TABLE OF CONTENTS

PRINT May 1988

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ON A DOZEN PAGES of this issue of Artforum we have reproduced black and white photographs of artworks from the epochal year 1968. These images, these slices of time and history, inspire a poignancy oddly double-edged. Like the year 1848 so often mentioned in connection with it, 1968 has cast a long shadow of intense expectations and painful disappointments.

It was a year of endings and beginnings. The generation that was coming of age was born after World War II. These young men and women, whether invigorated by the relative comforts of the ’50s and ’60s, covetous of them, or suspicious of them, found their sense of identity in overturning proprieties and moral codes, in attacking the perceived contradictions of capitalist society, in seeking an antiauthoritarian culture. In 1968, scattered sparks of revolutionary expectations ignited in student protests around the world. On the barricades of Paris and in the universities of Europe and America, the watchword by May ’68 was: Power to the Imagination. Intellectual debate offered up a dizzying array of utopian possibilities for a culture in open struggle with the global political and economic system. There was a growing conviction that a tie between intellectuals and artists on the one hand and the (ambiguously identified) “proletarian masses” on the other could be achieved. And in France, an activist triad of workers, students, and intellectuals actually did emerge. As Premier Georges Pompidou noted that spring, “Our civilization is being questioned.”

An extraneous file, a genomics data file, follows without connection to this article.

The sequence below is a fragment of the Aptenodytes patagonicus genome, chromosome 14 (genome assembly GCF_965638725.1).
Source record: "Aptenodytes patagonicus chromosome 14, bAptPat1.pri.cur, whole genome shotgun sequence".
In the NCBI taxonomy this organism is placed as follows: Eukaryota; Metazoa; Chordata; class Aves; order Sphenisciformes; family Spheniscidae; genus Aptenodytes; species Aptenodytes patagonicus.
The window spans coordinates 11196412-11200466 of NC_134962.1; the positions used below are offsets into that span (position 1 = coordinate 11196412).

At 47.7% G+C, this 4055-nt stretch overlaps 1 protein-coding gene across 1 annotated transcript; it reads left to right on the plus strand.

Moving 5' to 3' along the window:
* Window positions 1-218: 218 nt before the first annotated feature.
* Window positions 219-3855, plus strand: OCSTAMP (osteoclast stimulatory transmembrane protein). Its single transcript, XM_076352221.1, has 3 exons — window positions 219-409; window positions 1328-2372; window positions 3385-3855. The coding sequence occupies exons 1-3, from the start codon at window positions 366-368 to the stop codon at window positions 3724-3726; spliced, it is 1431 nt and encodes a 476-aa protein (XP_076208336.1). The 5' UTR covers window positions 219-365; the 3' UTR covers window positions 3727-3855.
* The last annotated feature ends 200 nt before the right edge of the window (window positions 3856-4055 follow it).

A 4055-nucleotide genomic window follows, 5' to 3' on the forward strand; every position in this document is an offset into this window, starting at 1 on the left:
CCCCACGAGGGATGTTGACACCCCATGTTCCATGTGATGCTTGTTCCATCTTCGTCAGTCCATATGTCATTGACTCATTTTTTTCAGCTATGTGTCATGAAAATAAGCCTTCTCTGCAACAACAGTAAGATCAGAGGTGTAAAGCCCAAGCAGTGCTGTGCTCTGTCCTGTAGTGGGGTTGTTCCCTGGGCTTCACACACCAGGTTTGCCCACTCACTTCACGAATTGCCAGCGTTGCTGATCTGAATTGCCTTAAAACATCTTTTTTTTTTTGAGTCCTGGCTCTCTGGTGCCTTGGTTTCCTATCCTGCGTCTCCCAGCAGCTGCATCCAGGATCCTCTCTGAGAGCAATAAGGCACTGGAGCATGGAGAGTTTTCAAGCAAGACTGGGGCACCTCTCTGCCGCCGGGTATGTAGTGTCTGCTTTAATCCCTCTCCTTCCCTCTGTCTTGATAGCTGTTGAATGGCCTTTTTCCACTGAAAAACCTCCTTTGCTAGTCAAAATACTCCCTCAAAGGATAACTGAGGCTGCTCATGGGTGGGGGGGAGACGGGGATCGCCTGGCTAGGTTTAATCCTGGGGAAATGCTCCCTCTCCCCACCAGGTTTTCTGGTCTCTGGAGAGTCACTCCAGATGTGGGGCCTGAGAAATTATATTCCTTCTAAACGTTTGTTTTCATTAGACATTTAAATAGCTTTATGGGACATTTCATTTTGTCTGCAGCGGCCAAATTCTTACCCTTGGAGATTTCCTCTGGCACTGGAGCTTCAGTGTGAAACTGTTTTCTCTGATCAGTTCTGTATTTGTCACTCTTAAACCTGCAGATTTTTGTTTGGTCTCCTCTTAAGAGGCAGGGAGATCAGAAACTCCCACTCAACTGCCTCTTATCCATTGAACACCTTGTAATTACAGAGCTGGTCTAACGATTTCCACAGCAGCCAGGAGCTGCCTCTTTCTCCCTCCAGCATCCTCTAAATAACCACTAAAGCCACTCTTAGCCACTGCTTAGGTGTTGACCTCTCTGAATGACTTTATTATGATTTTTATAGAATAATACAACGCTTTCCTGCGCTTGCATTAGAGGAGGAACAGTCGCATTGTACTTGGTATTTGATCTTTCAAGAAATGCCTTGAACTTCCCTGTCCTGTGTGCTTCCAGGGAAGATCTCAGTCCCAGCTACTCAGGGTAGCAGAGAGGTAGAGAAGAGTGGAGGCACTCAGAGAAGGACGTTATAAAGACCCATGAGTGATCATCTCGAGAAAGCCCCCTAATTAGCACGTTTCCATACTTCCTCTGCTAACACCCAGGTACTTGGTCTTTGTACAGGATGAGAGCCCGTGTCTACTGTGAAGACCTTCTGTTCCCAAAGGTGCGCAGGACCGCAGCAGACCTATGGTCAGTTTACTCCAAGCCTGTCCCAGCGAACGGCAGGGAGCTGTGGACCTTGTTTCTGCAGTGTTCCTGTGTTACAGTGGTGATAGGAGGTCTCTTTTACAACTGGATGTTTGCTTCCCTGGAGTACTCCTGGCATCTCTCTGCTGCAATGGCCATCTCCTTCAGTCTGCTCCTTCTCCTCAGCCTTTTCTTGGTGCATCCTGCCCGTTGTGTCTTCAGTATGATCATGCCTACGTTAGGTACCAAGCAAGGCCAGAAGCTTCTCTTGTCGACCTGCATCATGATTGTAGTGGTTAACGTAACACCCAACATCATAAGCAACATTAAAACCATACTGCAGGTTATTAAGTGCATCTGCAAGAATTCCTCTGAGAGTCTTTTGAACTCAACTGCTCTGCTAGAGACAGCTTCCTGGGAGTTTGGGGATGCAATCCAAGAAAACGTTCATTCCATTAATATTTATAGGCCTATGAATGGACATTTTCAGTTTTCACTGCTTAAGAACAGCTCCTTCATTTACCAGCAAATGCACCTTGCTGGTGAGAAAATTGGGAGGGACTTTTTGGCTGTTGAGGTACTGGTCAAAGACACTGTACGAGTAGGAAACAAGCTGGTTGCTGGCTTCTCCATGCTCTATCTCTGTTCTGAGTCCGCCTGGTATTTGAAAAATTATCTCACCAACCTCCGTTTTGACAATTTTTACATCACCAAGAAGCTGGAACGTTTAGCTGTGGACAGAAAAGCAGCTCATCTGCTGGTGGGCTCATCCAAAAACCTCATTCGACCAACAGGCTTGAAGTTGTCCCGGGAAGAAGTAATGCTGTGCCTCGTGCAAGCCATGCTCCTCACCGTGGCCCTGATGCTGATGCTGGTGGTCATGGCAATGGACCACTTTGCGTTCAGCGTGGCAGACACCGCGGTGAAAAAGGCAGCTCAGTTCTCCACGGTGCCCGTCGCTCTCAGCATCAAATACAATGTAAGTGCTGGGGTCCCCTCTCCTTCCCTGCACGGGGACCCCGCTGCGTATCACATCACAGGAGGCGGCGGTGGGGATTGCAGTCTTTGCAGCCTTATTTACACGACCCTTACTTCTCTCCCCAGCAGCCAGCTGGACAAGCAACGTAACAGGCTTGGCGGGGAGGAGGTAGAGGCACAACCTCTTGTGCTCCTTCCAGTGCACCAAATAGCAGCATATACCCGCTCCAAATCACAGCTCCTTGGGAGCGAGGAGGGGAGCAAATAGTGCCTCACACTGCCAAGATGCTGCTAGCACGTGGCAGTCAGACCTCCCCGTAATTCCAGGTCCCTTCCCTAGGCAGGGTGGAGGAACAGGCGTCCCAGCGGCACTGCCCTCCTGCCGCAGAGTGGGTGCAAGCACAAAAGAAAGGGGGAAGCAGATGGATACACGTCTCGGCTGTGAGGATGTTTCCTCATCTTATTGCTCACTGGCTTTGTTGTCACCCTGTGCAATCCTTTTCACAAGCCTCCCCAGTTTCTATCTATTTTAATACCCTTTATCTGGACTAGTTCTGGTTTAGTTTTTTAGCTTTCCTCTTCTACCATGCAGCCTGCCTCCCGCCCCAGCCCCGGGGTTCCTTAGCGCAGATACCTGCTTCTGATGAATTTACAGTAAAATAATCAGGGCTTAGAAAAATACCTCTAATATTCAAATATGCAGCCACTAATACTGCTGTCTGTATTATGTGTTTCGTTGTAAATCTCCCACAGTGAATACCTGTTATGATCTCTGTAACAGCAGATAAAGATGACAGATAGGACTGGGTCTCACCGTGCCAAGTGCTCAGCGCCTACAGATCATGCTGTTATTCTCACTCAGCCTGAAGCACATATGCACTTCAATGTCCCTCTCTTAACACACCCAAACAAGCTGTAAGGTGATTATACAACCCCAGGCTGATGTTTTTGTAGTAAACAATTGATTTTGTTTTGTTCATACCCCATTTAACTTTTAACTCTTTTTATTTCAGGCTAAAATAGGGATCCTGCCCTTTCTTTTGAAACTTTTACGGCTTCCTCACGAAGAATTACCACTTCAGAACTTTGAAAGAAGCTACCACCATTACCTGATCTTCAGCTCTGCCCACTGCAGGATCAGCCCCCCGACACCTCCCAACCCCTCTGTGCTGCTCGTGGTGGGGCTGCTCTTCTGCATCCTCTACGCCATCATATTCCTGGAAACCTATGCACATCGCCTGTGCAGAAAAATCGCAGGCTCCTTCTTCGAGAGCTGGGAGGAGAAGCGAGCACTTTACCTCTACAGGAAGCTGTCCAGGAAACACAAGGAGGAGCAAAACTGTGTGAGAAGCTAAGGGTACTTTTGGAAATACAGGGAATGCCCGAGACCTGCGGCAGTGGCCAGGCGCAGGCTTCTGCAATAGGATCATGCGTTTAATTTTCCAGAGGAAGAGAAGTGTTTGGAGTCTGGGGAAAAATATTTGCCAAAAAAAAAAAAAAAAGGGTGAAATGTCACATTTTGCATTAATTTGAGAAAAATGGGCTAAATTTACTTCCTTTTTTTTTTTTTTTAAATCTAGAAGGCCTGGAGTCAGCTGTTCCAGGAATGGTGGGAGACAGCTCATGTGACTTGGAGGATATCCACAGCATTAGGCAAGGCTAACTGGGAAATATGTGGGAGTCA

For art, the message was to leave its inheritance of isolated esthetics behind. Clement Greenberg’s essay “Complaints of an Art Critic,” published in Artforum in 1967, had revealed, through its last-hurrah tone, that Kantian formalist theory was loosening its death grip. As Mark Rothko and Barnett Newman were making their last paintings, a new generation of artists was beginning its work. The death of Marcel Duchamp, long a presiding deity or éminence grise of new esthetic directions, seemed symbolically to rekindle investigations of the artist’s role. The desire to locate the artist’s gesture between theory and practice, between instinct and reason, between the individual and the collective came to the foreground. And so younger artists attempted to knit their work into the world. Abandoning the wall and the traditional sculptural space of the upright human figure, they created work that hugged the floor, offering itself not as a lofty object of contemplation but as a down-to-earth means of passage. With the first exhibitions of Earthworks projects, artists wielded the shovel instead of the paintbrush. Robert Smithson exhibited his first Nonsites, Walter De Maria his Earth Room. In Italy, the artists of arte povera took a guerrilla stance, combining anthropological engagement and ideological innovation. Christo exhibited his first huge outdoor work, a 2,000-cubic-foot package of air, at Documenta IV in Kassel, where the work of Joseph Beuys simultaneously raised the specter of World War II for a terrified attempt at exorcism. Artists and critics wrote, discussed, and mounted exhibitions focused on the idea of “the dematerialization of art.” Where, a decade or more before, dematerialization had been an ideal for Gaston Bachelard, Yves Klein, and others, and had affirmed a spiritual essence and culmination, now the phrase referred more concretely to dismantling the fetishism of the esthetic object. Now Conceptual art, just christened in 1967, embarked on its adventure of provocation and discovery.